My mother, born and raised in Pittsburgh, Pa., had flawless diction. Folks in our neighborhood accused her of “talking white.”
My mother, born and raised in Pittsburgh, Pa., had flawless diction. Folks in our neighborhood accused her of “talking white.”á
It is a self-hating crime that her children and her children’s children have been accused of. I never figured I was talking “white.” I figured I was talking. That I didn’t slur my words or leave consonants off the ends of them or make contractions that don’t exist didn’t seem such a bad thing. That I cringe when “prairie” is pronounced with three syllables and the phrase “finna go” sends me into convulsions is probably part of my problem.
But these days, it is not talking “white” that draws the most enmity; it is the terrible crime of “talking down.” The penalty for that crime, it seems, is having ones testicles forcibly removed, presumably with a sharp-edged object.
Talking down means that you are lecturing people on their behavior, perhaps from a perch of moral superiority. Telling Black men that fatherhood is more than impregnation, telling Black mothers that buying an X-Box 360 should not come before buying a home computer or telling Black teens that education is more important than the ability to hit the jumper from the corner or being able to freestyle is considered talking down.
The crime is not talking down but considering that you are “up.”
This is not a new phenomenon. W.E.B. Du Bois spoke of a talented tenth and assumed an “up” position. Bill Cosby, with a Ph. D. in education, is excoriated because he lectures Black people. He was beloved when he portrayed the Afro-conscious Heathcliff Huxtable on television, but he is not smart enough to venture out of his lane to talk about Blacks in America.
And now we have Barack Obama, the first Black man to be the presumptive nominee of a major political party for president of the United States, being criticized for “talking down” to Black people. Obama, whose Kenyan father left his family, had the temerity to lecture Black men on their role in this society. Supposedly because he did not also mention the government’s failures, he was putting too much blame on Black people.
Now, I know white folks have done a lot of bad things to Black people. I’ve been arrested for “running while Black.” I have heard the stories, read the stories, even lived through the stories.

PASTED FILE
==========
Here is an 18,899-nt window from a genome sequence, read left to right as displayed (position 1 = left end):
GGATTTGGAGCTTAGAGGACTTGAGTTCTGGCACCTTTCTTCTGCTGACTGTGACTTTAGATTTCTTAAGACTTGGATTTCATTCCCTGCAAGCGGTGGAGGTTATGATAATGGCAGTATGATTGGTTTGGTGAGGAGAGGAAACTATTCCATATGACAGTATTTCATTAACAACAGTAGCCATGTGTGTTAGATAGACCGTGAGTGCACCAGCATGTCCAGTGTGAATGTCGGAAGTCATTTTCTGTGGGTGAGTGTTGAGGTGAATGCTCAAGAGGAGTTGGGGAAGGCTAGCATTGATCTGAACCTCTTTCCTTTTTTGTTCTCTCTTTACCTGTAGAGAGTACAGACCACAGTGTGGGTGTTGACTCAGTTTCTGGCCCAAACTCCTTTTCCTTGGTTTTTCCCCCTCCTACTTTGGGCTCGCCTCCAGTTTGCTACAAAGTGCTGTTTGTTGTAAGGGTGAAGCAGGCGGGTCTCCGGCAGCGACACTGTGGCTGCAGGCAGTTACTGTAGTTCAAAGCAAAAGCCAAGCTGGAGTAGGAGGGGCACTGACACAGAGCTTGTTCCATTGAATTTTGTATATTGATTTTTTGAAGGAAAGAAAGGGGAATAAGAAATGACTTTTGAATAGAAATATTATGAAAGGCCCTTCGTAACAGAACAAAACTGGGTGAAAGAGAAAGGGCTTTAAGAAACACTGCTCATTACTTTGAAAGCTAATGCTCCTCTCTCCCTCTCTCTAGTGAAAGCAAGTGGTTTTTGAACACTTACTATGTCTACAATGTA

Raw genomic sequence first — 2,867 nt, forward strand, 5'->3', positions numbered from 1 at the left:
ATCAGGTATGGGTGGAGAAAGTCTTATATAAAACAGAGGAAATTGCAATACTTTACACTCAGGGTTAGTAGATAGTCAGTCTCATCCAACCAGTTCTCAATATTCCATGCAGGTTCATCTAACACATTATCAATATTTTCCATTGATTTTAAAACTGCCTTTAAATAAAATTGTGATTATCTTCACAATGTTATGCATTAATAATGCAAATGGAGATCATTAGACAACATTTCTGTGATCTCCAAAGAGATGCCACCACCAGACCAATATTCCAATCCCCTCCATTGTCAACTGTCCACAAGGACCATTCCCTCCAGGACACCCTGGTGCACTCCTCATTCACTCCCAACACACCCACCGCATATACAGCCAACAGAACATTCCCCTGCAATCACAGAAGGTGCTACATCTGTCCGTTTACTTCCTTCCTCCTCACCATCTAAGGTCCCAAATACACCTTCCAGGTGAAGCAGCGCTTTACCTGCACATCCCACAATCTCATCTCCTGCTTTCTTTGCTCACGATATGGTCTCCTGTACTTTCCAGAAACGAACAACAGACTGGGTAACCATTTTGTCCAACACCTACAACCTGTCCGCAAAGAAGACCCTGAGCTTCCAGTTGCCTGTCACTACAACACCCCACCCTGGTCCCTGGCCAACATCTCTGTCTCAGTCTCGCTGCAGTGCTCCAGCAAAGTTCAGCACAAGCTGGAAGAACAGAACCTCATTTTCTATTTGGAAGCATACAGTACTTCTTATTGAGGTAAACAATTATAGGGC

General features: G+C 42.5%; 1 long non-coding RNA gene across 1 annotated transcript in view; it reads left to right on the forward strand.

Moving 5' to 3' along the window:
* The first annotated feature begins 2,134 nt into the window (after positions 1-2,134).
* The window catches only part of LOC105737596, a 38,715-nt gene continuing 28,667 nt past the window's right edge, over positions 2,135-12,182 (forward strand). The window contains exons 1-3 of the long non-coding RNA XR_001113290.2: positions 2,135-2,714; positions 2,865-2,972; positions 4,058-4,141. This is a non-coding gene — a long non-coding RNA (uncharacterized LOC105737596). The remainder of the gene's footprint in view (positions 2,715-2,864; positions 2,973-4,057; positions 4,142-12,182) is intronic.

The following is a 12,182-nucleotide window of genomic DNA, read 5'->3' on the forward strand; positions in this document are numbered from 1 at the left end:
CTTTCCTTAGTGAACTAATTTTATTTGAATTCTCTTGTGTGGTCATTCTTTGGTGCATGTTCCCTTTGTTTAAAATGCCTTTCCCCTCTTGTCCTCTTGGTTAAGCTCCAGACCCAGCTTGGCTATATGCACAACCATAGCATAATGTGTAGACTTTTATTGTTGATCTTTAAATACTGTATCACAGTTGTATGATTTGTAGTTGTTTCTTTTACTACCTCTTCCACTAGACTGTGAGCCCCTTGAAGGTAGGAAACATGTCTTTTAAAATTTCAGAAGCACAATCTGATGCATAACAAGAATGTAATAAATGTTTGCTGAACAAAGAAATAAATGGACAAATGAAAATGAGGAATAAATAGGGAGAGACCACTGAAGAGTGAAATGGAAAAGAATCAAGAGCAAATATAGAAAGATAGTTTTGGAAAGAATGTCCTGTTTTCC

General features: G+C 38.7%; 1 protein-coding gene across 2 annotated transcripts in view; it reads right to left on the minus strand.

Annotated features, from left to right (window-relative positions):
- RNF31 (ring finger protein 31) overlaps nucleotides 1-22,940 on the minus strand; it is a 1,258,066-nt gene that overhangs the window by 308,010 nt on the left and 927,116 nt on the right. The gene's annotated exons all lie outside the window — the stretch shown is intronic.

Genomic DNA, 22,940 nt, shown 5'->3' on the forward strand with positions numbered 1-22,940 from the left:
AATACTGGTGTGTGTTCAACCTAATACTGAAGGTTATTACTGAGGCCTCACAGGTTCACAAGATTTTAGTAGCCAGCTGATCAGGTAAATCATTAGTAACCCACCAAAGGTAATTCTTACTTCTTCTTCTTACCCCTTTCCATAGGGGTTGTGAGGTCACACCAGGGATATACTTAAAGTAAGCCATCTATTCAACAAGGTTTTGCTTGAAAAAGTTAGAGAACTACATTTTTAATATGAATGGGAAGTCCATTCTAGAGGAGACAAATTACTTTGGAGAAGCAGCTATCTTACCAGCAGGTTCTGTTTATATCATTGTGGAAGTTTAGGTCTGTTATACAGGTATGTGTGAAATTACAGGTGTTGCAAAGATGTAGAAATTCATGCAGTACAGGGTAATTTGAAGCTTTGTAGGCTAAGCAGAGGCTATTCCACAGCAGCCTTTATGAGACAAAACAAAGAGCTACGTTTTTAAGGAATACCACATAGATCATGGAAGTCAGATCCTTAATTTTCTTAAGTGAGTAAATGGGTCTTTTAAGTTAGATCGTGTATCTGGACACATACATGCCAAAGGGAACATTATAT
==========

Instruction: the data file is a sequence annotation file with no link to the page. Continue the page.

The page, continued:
But I don’t blame white people for everything–a lot of things, but not everything. I don’t blame white people for Black-on-Black crime. I don’t blame white people for Black gangs. I don’t blame white people for unwed Black mothers.
That’s because I grew up in an era where white racism was much more palpable, much more virulent, much more in-your-face. I saw white people spit on Black people, throw projectiles at Black people, refuse to serve Black people. Those insults and physical assaults did not send me rushing to the streets to join a gang, or sell drugs or even to do drugs. It didn’t prompt me to find a young Black girl to impregnate and then leave. Instead, I focused on trying to change things, convinced that things could change.
That doesn’t mean that I blame Black people for their predicament in this country. But if I suggest that Black people don’t always have to sit still for this welfare mess and don’t have to buy into a victim scenario and don’t have to look the other way when cousin Ray-Ray’s kids are gangbanging, it doesn’t mean I’m talking down. Hey, I have relatives doing time, and I’m at a loss to explain how they ended up that way. I like to think I’m talking across.
We keep getting caught up in this class struggle and allowing that to become an issue when we’ve seen evidence it doesn’t matter what class you are in when you are Black and the police pull you over.
Some Black people feel that Barack Obama can’t possibly represent Black people since he didn’t march with King and didn’t hail from the South and didn’t come out of a northern inner-city ghetto (and his mother was white). Well, yes he can, because he has something to say, and it is only talking down if you don’t think he’s Black enough to talk at all.
When my mother spoke of class, she would be admonishing me to act like I had some. She was classy and she didn’t talk down to people, but she also wouldn’t allow anyone the opportunity to talk down to her. We need to start listening to sensible criticism, even if it isn’t from the usual suspects.
Lou Ransom is executive editor of the Chicago Defender. He can be reached via email at firstname.lastname@example.org
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